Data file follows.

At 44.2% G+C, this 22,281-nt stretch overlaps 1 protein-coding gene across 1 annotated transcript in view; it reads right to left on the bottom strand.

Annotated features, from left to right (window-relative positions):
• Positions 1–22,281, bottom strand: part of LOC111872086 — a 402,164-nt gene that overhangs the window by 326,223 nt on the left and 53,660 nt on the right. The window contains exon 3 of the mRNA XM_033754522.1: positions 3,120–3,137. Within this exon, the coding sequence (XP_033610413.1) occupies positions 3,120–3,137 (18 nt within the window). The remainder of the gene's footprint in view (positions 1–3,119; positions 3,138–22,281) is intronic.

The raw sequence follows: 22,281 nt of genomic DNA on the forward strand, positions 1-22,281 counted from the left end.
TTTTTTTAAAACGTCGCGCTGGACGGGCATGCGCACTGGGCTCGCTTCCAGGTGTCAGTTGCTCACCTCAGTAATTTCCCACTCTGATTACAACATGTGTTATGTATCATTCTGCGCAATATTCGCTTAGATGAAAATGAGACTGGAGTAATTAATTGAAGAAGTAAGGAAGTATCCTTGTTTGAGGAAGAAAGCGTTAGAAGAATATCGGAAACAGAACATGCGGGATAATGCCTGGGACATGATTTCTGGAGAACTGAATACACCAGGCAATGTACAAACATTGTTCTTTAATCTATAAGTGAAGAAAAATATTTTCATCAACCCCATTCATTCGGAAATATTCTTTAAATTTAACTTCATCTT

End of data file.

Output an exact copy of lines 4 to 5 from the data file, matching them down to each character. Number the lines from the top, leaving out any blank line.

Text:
The raw sequence follows: 22,281 nt of genomic DNA on the forward strand, positions 1-22,281 counted from the left end.
TTTTTTTAAAACGTCGCGCTGGACGGGCATGCGCACTGGGCTCGCTTCCAGGTGTCAGTTGCTCACCTCAGTAATTTCCCACTCTGATTACAACATGTGTTATGTATCATTCTGCGCAATATTCGCTTAGATGAAAATGAGACTGGAGTAATTAATTGAAGAAGTAAGGAAGTATCCTTGTTTGAGGAAGAAAGCGTTAGAAGAATATCGGAAACAGAACATGCGGGATAATGCCTGGGACATGATTTCTGGAGAACTGAATACACCAGGCAATGTACAAACATTGTTCTTTAATCTATAAGTGAAGAAAAATATTTTCATCAACCCCATTCATTCGGAAATATTCTTTAAATTTAACTTCATCTT